Bradbury’s writing is so poetic, so simple yet so effective. Deeply imaginative, macabre and incredibly bizarre, playing with your senses and beliefs, these tales are the perfect accompaniment for crisp October, November and December evenings. Some of them are actually fun to read, not fun in the laughing-out-loud meaning but more like in a light-hearted and humorous way. Others are really creepy and there’s also the disturbing psychological element in them that adds to the unsettling feeling. His writing is so compelling and evocative, it immediately shows his talent and skills as a writer. He is able to transport you in the dark realms of the occult, macabre and twisted, without an effort, making it seem ordinary and you end up wondering ‘How come no one has written anything like this before?’ The concepts are so inventive and unique, I just loved every single tale (well, maybe there’s one or two that I didn’t quite understand completely but that’s okay.)

What impressed me the most was the fact that he used simple, ordinary ideas for his plots and, transforming them through his rich imagination and vocabulary, turned them into something really special. The style of writing resonates and leaves deep memories in the reader’s mind. The way Bradbury uses few words, but carefully chosen and packed with meaning, adds to the mysteriousness and makes the whole experience even more atmospheric.

An absolute must-read for crisp dark autumn and winter mornings or evenings. It’s perfect for (but not limited to) the colder months of the year and, of course, Halloween. 🍂🎃

It’s quite hard to summarise the plot of a short story, as I fear I will give away most of it, but I’ll try to give you a one-word or one-sentence description of each of my favourite tales, so you can get an idea what they revolve around. So, in the order they appear on the contents page:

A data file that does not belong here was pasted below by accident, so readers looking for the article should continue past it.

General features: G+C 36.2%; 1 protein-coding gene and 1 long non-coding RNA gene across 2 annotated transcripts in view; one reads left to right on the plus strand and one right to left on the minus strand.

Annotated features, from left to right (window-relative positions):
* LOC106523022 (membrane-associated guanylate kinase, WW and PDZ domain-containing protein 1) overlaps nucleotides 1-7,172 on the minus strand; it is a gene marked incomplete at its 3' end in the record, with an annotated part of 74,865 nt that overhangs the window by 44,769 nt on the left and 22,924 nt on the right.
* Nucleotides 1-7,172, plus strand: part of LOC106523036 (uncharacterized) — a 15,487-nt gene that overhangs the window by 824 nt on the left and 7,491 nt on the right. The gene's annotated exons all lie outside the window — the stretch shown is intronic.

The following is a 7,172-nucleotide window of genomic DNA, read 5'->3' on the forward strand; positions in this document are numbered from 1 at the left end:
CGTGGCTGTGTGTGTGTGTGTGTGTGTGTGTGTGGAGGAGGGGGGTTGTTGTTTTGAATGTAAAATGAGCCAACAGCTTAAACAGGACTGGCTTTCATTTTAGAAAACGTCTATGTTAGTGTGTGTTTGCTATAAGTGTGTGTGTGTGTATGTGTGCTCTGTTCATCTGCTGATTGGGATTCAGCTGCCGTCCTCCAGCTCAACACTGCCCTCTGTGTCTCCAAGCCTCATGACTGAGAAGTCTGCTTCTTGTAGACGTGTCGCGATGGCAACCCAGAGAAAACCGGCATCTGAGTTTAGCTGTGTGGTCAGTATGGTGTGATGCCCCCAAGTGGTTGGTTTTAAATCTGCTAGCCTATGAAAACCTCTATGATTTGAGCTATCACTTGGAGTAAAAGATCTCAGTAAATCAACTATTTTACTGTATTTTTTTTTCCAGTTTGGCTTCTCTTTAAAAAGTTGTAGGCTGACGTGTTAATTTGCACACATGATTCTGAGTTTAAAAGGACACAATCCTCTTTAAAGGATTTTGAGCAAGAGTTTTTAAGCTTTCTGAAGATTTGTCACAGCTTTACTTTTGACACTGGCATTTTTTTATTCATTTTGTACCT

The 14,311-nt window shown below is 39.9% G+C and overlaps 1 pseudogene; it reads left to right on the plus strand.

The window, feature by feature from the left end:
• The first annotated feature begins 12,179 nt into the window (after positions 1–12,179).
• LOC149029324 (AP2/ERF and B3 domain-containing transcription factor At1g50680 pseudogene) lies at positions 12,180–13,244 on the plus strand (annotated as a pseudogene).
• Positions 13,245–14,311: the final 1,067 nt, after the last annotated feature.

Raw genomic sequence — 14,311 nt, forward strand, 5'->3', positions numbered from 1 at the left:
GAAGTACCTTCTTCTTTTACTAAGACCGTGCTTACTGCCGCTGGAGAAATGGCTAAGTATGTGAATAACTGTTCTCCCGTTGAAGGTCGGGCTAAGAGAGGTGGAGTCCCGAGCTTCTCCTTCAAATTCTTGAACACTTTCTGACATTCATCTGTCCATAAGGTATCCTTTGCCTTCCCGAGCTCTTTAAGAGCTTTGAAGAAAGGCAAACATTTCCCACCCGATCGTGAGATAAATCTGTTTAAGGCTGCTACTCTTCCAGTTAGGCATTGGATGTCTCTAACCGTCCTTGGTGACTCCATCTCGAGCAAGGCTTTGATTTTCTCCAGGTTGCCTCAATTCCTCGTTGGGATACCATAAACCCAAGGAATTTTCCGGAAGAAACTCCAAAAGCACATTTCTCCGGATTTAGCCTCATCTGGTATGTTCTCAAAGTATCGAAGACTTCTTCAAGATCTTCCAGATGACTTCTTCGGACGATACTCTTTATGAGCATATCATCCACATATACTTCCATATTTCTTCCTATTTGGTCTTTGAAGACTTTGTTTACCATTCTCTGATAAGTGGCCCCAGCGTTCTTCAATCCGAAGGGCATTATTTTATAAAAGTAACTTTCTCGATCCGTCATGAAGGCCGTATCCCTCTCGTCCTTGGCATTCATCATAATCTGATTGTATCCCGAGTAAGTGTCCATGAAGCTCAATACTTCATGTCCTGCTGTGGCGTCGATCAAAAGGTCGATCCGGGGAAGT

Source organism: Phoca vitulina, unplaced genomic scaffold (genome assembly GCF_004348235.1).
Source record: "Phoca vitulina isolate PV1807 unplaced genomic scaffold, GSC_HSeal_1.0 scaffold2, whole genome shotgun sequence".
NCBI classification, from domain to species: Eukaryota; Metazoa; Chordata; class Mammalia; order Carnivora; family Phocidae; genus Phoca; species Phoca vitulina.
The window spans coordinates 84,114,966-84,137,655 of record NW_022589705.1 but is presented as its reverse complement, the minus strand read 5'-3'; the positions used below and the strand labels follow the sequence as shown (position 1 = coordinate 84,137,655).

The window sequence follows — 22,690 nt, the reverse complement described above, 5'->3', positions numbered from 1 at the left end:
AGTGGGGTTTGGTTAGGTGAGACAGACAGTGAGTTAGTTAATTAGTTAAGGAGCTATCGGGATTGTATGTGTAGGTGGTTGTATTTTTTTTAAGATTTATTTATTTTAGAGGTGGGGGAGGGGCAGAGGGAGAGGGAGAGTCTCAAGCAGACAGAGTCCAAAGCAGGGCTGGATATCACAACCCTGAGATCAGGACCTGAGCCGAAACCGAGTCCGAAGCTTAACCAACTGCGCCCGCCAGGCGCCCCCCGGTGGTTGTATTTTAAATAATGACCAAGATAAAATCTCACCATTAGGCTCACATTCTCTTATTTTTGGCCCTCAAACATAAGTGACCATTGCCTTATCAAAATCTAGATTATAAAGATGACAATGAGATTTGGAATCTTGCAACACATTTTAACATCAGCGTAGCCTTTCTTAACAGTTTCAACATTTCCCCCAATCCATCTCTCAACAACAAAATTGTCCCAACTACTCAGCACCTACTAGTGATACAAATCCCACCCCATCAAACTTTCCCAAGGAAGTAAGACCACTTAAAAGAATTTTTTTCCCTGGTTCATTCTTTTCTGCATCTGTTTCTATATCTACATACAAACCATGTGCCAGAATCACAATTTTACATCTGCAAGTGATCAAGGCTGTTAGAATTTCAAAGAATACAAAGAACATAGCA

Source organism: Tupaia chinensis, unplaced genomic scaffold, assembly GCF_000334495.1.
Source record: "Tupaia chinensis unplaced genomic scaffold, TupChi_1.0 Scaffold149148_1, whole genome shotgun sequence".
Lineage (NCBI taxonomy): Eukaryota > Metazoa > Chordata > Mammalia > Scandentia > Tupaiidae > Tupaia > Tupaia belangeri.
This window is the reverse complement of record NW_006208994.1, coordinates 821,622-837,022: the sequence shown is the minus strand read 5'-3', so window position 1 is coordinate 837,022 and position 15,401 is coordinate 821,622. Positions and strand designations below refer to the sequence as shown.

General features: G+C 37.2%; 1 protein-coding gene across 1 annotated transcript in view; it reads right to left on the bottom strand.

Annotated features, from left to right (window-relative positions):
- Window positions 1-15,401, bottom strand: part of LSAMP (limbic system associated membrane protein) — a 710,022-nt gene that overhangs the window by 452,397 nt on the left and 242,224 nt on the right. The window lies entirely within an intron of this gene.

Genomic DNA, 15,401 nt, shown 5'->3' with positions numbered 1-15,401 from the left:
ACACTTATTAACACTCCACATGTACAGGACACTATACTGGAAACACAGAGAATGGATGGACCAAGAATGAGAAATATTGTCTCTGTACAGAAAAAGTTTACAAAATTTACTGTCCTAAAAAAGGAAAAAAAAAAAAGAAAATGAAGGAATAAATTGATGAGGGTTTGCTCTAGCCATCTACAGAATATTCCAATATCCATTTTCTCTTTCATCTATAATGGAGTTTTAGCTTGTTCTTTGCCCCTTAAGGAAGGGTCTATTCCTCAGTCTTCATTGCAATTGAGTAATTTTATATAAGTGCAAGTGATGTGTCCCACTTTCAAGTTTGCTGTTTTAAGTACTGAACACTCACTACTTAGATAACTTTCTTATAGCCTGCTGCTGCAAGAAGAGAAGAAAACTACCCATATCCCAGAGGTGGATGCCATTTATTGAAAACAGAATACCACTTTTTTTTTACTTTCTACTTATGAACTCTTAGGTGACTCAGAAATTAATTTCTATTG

“Skeleton”: a person’s skeleton having a mind of its own

“The Jar”: creepy things floating in jars

“The Emissary”: spooky ghost story about a boy and a dog

“The Small Assassin”: creepy tale involving postpartum depression

“The Crowd”: someone noticing mysterious patterns about crowds forming around accidents

“The Scythe”: a tale about a man coming into possession of a scythe and realising there’s more to reaping the wheat field than he thought; a reference to the Death Reaper

“Uncle Einar”: dark fantasy fairy-tale

“The Wind”: supernatural and creepy ghost story about a travel writer haunted by unusual ghosts of his past

“The Man Upstairs”: vampires!!!

“The Cistern”: drowning bodies, lovers, floating flowers

“Homecoming”: The Munsters vibes; a human boy feeling like an outcast in a family of vampires.

You can also enjoy the creepy illustrations included in some of the short stories I mentioned:

Lastly, here’s another quote from “The Jar”:

It was just one of those things they keep in a jar in the tent of a sideshow on the outskirts of a little, drowsy town. One of those pale things drifting in alcohol plasma, forever dreaming and circling, with its peeled dead eyes staring out at you and never seeing you… .

Bradbury is an amazing storyteller and I enjoyed this collection immensely. Definitely recommended for fantasy and horror fans alike. And another 5-star review added to the #MonthlyTitles book challenge! There’s two more months until we complete a full year of #MonthlyTitles, so stay tuned!

In case you need me… #owlbeereading!